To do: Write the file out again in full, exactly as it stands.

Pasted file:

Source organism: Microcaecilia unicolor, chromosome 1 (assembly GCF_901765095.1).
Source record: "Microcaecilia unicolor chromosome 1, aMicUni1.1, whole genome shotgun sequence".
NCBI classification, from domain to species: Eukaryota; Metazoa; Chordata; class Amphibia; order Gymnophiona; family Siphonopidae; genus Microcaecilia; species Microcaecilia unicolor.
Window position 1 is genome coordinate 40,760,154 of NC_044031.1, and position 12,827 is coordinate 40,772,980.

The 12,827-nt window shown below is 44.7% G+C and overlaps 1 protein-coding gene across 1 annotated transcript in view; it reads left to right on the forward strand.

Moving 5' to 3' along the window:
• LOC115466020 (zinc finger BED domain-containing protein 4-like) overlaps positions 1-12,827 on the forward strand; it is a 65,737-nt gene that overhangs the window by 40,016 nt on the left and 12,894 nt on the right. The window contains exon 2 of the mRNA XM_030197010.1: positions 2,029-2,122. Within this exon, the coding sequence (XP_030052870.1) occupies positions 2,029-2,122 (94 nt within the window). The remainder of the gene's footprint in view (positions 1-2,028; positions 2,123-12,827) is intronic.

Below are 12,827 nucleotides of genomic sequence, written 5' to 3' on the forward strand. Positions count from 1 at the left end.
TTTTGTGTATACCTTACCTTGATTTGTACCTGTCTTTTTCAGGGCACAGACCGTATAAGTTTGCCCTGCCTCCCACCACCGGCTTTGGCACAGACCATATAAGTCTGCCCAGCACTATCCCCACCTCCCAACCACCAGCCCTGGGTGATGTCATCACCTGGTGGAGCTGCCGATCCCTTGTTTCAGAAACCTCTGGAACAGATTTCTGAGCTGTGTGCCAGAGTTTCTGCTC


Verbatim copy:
Source organism: Microcaecilia unicolor, chromosome 1 (assembly GCF_901765095.1).
Source record: "Microcaecilia unicolor chromosome 1, aMicUni1.1, whole genome shotgun sequence".
NCBI classification, from domain to species: Eukaryota; Metazoa; Chordata; class Amphibia; order Gymnophiona; family Siphonopidae; genus Microcaecilia; species Microcaecilia unicolor.
Window position 1 is genome coordinate 40,760,154 of NC_044031.1, and position 12,827 is coordinate 40,772,980.

The 12,827-nt window shown below is 44.7% G+C and overlaps 1 protein-coding gene across 1 annotated transcript in view; it reads left to right on the forward strand.

Moving 5' to 3' along the window:
• LOC115466020 (zinc finger BED domain-containing protein 4-like) overlaps positions 1-12,827 on the forward strand; it is a 65,737-nt gene that overhangs the window by 40,016 nt on the left and 12,894 nt on the right. The window contains exon 2 of the mRNA XM_030197010.1: positions 2,029-2,122. Within this exon, the coding sequence (XP_030052870.1) occupies positions 2,029-2,122 (94 nt within the window). The remainder of the gene's footprint in view (positions 1-2,028; positions 2,123-12,827) is intronic.

Below are 12,827 nucleotides of genomic sequence, written 5' to 3' on the forward strand. Positions count from 1 at the left end.
TTTTGTGTATACCTTACCTTGATTTGTACCTGTCTTTTTCAGGGCACAGACCGTATAAGTTTGCCCTGCCTCCCACCACCGGCTTTGGCACAGACCATATAAGTCTGCCCAGCACTATCCCCACCTCCCAACCACCAGCCCTGGGTGATGTCATCACCTGGTGGAGCTGCCGATCCCTTGTTTCAGAAACCTCTGGAACAGATTTCTGAGCTGTGTGCCAGAGTTTCTGCTC